Thankfully, in both Mahan’s case and the December 4 break-in at Collingswood, New Jersey’s Santiago Sports, burglars didn’t get away with as much as they could have. More headache and hassle than anything. “He actually went in and [immediately] looked to the left,” says owner Tyler Santiago. “He’s been in the store before—100%. He looked right to the left where we keep a BGS 9 ‘86 Fleer Jordan rookie. He didn’t see it and he panicked. Of course, you’re gonna panic with the alarm. But then he goes to the back and he just starts grabbing whatever he can. He got like Prestige blasters and some other crappy stuff.” At press time, there was a good idea of who the culprit was but the person hadn’t been arrested.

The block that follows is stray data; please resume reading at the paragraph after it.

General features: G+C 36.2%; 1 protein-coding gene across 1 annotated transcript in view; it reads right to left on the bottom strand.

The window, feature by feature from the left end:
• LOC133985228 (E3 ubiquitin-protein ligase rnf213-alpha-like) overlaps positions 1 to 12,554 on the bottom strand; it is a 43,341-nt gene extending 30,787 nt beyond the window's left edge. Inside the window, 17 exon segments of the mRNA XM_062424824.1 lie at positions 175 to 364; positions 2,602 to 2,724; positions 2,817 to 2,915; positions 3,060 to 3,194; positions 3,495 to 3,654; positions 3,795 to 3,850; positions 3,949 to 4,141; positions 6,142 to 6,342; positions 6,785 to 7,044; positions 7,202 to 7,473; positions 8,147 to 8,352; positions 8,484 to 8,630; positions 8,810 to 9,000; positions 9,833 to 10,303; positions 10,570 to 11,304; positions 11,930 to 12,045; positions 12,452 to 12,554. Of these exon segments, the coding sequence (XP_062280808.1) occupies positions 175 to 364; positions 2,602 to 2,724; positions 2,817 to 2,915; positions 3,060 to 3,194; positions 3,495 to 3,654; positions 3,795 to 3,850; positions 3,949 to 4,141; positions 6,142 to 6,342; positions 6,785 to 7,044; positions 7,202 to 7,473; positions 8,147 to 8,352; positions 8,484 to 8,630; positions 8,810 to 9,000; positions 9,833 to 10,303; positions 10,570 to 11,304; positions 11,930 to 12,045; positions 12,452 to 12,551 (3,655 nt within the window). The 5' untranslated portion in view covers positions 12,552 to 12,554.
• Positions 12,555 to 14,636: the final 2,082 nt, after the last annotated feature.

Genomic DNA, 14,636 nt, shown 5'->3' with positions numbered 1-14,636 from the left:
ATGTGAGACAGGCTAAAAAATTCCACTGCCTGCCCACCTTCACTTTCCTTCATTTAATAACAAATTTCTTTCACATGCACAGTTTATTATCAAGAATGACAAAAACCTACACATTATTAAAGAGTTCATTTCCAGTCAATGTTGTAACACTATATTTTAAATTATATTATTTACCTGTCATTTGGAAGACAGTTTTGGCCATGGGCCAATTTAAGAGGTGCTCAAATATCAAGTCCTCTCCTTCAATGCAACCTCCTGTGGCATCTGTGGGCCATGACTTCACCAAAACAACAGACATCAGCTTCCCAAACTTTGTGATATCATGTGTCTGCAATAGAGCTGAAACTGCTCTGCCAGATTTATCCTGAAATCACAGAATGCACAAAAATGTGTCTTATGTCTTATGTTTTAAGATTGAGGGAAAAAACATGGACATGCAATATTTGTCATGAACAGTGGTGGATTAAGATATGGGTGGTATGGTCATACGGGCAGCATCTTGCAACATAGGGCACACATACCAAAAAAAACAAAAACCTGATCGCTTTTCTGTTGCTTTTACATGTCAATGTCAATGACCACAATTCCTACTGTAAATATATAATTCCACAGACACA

So, what’s sparking all these incidents in the card community? An obvious place to start would be coronavirus’ economic strain. You don’t need a fancy Harvard Business School degree to tell you that, when folks hit financial hardships, they’ll take desperate measures to better their situation.

The drug epidemic is playing a role as well. “A lot of these guys are not necessarily out here to make money,” says the Lexington Police Department’s Ethan Jennings, a detective who helped put the Jimmy’s Kentucky Roadshow Shop burglar away. “They’re out here to fuel their habit. That is a very good motivator for them to break in somewhere and not care about the consequences.”

Another reason for the crime spike: the card market is simply doing too well. When you and your buddies were discussing Luka Doncic and Trae Young Prizm rookies amongst yourselves in 2018 and ‘19, nobody much cared. Once things picked up in early ‘20, only the savviest of thieves were on alert. But now, with everyone from your local paper to CNN reporting on record card sales and jam-packed card shows, even the simplest of robbers have smartened up.